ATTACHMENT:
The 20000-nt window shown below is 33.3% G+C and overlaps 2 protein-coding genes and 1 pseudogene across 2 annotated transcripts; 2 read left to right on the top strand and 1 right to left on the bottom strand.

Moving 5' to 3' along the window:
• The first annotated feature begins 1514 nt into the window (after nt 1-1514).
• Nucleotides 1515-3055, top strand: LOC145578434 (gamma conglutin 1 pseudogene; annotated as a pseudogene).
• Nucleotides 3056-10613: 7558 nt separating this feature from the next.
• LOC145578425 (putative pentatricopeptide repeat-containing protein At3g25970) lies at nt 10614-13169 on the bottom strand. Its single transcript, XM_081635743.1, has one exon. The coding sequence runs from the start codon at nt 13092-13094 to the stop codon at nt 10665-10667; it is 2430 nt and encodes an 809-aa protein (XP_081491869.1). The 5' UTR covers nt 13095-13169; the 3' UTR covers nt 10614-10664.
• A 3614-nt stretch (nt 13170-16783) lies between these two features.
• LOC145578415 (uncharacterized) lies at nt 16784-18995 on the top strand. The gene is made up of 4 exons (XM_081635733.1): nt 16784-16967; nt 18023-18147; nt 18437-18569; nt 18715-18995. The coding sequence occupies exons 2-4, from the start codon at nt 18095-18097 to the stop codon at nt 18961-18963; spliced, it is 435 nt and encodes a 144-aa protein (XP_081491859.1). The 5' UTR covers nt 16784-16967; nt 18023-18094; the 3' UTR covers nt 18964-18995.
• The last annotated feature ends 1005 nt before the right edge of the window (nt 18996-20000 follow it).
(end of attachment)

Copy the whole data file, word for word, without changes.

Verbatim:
The 20000-nt window shown below is 33.3% G+C and overlaps 2 protein-coding genes and 1 pseudogene across 2 annotated transcripts; 2 read left to right on the top strand and 1 right to left on the bottom strand.

Moving 5' to 3' along the window:
• The first annotated feature begins 1514 nt into the window (after nt 1-1514).
• Nucleotides 1515-3055, top strand: LOC145578434 (gamma conglutin 1 pseudogene; annotated as a pseudogene).
• Nucleotides 3056-10613: 7558 nt separating this feature from the next.
• LOC145578425 (putative pentatricopeptide repeat-containing protein At3g25970) lies at nt 10614-13169 on the bottom strand. Its single transcript, XM_081635743.1, has one exon. The coding sequence runs from the start codon at nt 13092-13094 to the stop codon at nt 10665-10667; it is 2430 nt and encodes an 809-aa protein (XP_081491869.1). The 5' UTR covers nt 13095-13169; the 3' UTR covers nt 10614-10664.
• A 3614-nt stretch (nt 13170-16783) lies between these two features.
• LOC145578415 (uncharacterized) lies at nt 16784-18995 on the top strand. The gene is made up of 4 exons (XM_081635733.1): nt 16784-16967; nt 18023-18147; nt 18437-18569; nt 18715-18995. The coding sequence occupies exons 2-4, from the start codon at nt 18095-18097 to the stop codon at nt 18961-18963; spliced, it is 435 nt and encodes a 144-aa protein (XP_081491859.1). The 5' UTR covers nt 16784-16967; nt 18023-18094; the 3' UTR covers nt 18964-18995.
• The last annotated feature ends 1005 nt before the right edge of the window (nt 18996-20000 follow it).